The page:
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Emotional Intelligence Daniel Goldman Article
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The Different Aspects Of Teaching Emotional Intelligencefrom: Jim Holden - Staff Writer
Many people will agree that it is ridiculous to teach people how they should react to specific conditions, simply to be able to control their emotions.
At first this really does sound rather queer, because after all emotions are a very subjective medium to study. Each one of us has their own manner of dealing with things, or reacting to specific situations, and that is even the case when the test is controlled. Emotions are as diverse as the personalities of human beings themselves, in the main because our characters are largely determined by the combinations of emotions that we are associated with.
During our pre-natal development, our bodies develop in specific ways as determined by our genetical make up. The color of our eyes, certain reactions to various chemicals, and the mixture of hormones which we have in our bodies, are all directed by the information encoded in our genes, and along with these comes our intellect.
Therefore our intelligence is stable and cannot be changed. We can only strive to maximize or minimize our skilss and our knowledge, but our IQ level would still remain constant. The situation with regards to emotional intelligence is different however.
Emotions are developed only as we are exposed to specific situations triggered in the environment which we are surrounded by. These are not in built parts of our bodies that only surface when and as needed, but rather our emotions are our reactions to things during our development. This is why babies during their birth have no concept of both positive and negative emotions, and this is particularly evident with children who are just starting to walk.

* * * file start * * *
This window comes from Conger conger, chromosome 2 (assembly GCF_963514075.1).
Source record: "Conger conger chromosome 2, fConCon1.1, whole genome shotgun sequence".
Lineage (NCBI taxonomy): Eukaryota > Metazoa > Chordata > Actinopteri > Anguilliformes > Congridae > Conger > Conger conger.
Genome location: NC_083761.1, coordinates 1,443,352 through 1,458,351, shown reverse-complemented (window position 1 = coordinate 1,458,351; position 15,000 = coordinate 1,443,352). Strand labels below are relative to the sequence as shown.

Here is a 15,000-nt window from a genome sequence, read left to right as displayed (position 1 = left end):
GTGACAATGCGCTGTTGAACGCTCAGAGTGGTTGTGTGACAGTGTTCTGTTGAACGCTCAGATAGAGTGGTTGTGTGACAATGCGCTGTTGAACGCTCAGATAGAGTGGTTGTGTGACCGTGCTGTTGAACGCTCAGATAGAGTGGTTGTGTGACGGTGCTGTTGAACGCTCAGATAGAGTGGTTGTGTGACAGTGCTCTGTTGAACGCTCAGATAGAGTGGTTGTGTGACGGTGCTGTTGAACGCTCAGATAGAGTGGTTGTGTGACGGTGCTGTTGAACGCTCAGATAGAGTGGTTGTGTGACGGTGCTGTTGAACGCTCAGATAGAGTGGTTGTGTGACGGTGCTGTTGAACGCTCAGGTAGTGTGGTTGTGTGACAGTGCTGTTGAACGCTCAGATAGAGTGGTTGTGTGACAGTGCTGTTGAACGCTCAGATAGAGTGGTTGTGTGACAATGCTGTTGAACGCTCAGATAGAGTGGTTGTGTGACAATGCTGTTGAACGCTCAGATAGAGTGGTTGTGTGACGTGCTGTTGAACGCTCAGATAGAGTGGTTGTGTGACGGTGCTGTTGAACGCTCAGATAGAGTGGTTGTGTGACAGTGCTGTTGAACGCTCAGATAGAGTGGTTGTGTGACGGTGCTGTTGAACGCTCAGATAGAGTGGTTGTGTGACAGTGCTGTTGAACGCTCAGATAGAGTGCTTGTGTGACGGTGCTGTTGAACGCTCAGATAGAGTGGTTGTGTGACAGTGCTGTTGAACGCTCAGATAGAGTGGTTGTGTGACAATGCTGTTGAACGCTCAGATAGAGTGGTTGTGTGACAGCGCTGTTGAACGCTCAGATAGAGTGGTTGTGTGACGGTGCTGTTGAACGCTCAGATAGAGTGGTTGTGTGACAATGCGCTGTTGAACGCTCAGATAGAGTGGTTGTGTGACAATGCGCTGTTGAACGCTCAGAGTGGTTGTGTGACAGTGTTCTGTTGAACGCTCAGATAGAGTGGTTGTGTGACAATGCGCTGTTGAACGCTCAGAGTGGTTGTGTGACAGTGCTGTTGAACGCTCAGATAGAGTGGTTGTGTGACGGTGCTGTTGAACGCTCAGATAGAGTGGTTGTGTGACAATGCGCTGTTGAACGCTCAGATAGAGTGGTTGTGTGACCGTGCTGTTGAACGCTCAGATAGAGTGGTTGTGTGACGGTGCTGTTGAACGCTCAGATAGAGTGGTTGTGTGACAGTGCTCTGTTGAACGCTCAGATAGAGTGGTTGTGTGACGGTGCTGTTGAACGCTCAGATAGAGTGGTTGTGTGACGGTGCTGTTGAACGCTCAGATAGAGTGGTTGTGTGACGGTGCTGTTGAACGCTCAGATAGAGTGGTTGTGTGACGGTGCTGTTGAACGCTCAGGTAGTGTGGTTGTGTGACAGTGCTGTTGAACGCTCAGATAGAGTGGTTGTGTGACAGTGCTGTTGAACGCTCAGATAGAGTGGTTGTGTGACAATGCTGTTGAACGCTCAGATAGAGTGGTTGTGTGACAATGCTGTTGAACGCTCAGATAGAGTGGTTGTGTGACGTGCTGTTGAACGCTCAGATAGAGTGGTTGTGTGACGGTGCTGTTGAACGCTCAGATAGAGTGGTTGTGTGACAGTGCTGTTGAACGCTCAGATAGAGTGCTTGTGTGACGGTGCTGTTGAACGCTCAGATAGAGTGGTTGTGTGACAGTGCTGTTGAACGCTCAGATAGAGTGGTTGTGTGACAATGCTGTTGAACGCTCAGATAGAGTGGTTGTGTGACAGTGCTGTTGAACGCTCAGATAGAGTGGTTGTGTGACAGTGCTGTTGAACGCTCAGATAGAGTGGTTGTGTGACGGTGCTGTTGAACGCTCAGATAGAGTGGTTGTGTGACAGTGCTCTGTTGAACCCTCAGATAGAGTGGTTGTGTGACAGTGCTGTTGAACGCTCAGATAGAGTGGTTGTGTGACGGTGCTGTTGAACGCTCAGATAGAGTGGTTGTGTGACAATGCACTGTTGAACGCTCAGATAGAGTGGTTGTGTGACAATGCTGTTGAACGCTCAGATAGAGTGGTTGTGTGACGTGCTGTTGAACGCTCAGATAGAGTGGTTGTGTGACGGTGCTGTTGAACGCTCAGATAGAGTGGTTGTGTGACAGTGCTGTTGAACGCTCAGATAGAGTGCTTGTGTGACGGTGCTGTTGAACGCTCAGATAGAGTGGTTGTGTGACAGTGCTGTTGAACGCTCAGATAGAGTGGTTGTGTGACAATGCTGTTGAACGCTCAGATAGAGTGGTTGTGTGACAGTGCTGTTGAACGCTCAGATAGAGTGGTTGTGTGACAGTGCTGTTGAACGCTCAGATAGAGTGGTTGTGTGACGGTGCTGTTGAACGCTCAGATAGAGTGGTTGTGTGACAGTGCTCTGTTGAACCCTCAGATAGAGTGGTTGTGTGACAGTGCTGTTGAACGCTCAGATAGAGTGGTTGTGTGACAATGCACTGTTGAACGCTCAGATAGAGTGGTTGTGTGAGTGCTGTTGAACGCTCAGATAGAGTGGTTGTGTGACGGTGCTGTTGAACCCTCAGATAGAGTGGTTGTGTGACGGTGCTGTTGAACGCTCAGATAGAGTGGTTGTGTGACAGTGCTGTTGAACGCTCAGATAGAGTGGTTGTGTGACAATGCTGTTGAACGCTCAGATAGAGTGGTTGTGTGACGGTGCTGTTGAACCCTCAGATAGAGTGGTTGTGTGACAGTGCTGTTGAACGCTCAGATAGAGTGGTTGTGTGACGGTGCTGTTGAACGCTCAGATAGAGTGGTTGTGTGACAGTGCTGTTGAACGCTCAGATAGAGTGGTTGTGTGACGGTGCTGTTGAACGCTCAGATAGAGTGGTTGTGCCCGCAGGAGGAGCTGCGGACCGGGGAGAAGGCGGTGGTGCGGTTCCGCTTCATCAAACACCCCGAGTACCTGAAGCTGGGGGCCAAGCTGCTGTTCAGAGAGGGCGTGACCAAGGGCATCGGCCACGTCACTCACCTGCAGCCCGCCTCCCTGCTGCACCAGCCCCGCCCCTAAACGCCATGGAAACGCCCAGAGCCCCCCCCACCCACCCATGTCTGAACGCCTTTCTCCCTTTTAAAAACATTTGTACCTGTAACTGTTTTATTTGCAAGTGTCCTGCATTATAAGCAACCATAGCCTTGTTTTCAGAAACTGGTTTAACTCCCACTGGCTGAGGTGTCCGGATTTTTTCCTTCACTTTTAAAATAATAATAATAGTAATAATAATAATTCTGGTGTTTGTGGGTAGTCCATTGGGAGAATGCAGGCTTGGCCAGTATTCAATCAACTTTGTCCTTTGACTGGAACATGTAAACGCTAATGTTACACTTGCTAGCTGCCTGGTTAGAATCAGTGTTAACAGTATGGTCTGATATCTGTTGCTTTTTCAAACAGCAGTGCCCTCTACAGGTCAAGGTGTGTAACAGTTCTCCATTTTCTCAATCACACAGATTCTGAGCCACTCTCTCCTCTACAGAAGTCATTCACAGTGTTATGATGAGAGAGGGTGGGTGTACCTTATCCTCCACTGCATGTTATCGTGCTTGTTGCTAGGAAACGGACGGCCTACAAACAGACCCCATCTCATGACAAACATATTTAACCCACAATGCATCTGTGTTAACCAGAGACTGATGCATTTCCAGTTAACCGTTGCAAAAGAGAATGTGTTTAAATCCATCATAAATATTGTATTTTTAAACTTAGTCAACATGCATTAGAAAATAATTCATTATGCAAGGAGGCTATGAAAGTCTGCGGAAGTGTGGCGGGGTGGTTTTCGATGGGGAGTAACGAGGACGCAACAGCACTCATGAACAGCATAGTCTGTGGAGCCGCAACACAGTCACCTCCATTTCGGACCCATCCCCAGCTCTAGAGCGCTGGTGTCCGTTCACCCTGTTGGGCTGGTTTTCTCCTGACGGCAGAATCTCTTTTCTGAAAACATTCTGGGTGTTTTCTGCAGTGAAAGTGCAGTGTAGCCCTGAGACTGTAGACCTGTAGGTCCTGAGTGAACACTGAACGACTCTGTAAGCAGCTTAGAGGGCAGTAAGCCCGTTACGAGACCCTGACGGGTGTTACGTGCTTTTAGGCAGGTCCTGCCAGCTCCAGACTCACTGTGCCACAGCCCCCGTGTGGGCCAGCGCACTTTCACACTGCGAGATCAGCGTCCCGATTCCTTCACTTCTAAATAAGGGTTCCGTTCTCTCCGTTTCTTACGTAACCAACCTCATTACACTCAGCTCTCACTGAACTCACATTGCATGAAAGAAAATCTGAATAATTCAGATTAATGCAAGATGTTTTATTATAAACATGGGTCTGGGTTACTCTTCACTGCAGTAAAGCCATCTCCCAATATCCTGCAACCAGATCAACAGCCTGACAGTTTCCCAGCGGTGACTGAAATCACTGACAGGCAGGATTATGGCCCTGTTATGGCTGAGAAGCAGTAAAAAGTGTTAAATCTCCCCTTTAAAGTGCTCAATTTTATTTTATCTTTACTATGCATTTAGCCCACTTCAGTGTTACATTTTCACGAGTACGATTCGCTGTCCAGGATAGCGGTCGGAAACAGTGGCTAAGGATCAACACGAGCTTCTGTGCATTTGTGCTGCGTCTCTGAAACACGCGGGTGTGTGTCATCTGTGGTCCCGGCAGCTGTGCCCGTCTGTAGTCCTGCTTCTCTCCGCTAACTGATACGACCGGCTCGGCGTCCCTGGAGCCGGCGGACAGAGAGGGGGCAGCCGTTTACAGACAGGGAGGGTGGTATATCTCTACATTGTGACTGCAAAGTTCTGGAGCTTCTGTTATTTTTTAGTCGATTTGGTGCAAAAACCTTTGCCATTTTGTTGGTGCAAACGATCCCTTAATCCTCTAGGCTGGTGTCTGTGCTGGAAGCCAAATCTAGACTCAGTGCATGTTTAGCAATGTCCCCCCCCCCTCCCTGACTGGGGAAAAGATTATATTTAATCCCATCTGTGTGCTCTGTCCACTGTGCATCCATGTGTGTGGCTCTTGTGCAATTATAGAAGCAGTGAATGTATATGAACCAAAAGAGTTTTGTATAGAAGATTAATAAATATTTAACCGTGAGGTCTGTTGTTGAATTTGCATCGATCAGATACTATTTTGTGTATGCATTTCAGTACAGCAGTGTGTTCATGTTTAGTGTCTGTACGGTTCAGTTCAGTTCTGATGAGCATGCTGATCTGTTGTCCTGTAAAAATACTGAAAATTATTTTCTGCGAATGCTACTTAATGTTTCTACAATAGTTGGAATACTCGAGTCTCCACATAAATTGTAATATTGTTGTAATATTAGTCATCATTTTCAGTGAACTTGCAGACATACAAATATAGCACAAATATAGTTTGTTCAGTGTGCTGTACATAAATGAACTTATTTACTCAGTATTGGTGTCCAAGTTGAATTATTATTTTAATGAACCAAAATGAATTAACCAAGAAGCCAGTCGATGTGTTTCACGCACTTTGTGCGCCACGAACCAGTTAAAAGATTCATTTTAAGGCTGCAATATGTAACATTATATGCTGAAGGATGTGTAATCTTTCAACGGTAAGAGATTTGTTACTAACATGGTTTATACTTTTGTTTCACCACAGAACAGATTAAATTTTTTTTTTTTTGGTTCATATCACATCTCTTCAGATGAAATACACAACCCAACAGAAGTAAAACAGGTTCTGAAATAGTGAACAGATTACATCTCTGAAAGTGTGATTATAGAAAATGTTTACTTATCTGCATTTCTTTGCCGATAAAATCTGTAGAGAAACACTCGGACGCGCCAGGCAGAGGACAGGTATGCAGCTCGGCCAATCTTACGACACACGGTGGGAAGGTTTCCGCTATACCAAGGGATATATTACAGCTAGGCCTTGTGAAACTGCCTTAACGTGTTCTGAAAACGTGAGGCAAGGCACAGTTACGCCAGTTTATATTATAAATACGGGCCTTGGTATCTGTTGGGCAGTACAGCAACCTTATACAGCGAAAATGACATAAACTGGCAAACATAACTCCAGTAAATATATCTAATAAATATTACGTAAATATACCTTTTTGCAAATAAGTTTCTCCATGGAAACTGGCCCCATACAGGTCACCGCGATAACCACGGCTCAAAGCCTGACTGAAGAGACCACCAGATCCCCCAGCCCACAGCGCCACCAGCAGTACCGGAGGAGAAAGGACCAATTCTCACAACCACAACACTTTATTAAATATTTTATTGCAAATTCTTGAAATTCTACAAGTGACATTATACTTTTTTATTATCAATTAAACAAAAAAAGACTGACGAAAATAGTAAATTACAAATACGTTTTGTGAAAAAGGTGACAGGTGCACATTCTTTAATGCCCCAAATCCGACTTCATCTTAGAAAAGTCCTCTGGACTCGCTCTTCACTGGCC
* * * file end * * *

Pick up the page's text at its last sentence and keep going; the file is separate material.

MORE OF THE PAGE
No one actually told them that they must walk, yet something inside them instructs them that it must be learned. Due to the absence of fear of falling or tripping themselves up, or not being able to stand up properly, they do eventually teach themselves to walk. If there had been any inherent fears, it would have been impossible for them to have taken his very first steps.
The point being made that is emotions are part of our development, and so the emotional intelligence that we presntly have, is the result of things that we have encountered in the past. Incidentally, anyone can redirect their unwanted emotions into more useful ones, in the same way as anyone can be taught the proper ways in which to use their emotional intelligence.
Therefore, it is crucial that emotional intelligence is taught if at all possible, at a very early age in a person's development.
Teaching emotional intelligence would entail these five yardsticks as developed by psychologist and author Daniel Goleman.
The first thing that must be taught is the ability to determine and identify one's emotional states. Along with this must be the understanding of links between one's actions thoughts and emotions.
The second one is the development of the proper management of emotions. In this way one will be able to control their emotions, and also be able to redirect undesirable emotions to a more reasonable use.
Third is the training to take on the positive attitude of success and achievement, while undergoing emotional states. Central to this is the positive state of thinking which in itself is very crucial in the development of one's well being.
The ability to sense the line of one's emotions must also be taught. In the process the person will know how to be sensitive to another person's emotions.
The fifth yardstick is a person's capacity to enter and sustain a harmonious relationship with people he interacts with.
Once the person understands this, it will be much easier to teach emotional intelligence to them.